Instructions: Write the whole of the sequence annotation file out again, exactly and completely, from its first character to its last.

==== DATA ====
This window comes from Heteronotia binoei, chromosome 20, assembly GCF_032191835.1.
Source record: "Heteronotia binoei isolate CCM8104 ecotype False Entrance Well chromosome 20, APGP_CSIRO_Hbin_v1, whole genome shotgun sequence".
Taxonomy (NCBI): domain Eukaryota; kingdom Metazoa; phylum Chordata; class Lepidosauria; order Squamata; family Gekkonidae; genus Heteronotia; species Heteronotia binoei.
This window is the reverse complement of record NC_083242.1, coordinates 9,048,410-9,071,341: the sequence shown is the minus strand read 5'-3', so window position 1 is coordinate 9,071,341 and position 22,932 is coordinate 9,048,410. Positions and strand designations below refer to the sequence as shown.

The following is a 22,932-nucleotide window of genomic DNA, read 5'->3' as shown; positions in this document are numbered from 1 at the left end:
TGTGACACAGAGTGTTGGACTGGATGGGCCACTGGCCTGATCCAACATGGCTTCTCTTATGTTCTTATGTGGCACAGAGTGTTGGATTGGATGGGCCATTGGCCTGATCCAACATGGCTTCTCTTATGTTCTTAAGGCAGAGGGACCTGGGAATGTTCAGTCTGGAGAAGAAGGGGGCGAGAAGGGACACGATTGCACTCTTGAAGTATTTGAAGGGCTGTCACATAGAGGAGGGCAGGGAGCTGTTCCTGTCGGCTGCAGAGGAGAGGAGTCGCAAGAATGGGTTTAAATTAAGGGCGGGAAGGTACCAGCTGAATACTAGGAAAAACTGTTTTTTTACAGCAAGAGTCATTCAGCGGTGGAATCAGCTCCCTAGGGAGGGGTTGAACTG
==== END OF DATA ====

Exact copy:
This window comes from Heteronotia binoei, chromosome 20, assembly GCF_032191835.1.
Source record: "Heteronotia binoei isolate CCM8104 ecotype False Entrance Well chromosome 20, APGP_CSIRO_Hbin_v1, whole genome shotgun sequence".
Taxonomy (NCBI): domain Eukaryota; kingdom Metazoa; phylum Chordata; class Lepidosauria; order Squamata; family Gekkonidae; genus Heteronotia; species Heteronotia binoei.
This window is the reverse complement of record NC_083242.1, coordinates 9,048,410-9,071,341: the sequence shown is the minus strand read 5'-3', so window position 1 is coordinate 9,071,341 and position 22,932 is coordinate 9,048,410. Positions and strand designations below refer to the sequence as shown.

The following is a 22,932-nucleotide window of genomic DNA, read 5'->3' as shown; positions in this document are numbered from 1 at the left end:
TGTGACACAGAGTGTTGGACTGGATGGGCCACTGGCCTGATCCAACATGGCTTCTCTTATGTTCTTATGTGGCACAGAGTGTTGGATTGGATGGGCCATTGGCCTGATCCAACATGGCTTCTCTTATGTTCTTAAGGCAGAGGGACCTGGGAATGTTCAGTCTGGAGAAGAAGGGGGCGAGAAGGGACACGATTGCACTCTTGAAGTATTTGAAGGGCTGTCACATAGAGGAGGGCAGGGAGCTGTTCCTGTCGGCTGCAGAGGAGAGGAGTCGCAAGAATGGGTTTAAATTAAGGGCGGGAAGGTACCAGCTGAATACTAGGAAAAACTGTTTTTTTACAGCAAGAGTCATTCAGCGGTGGAATCAGCTCCCTAGGGAGGGGTTGAACTG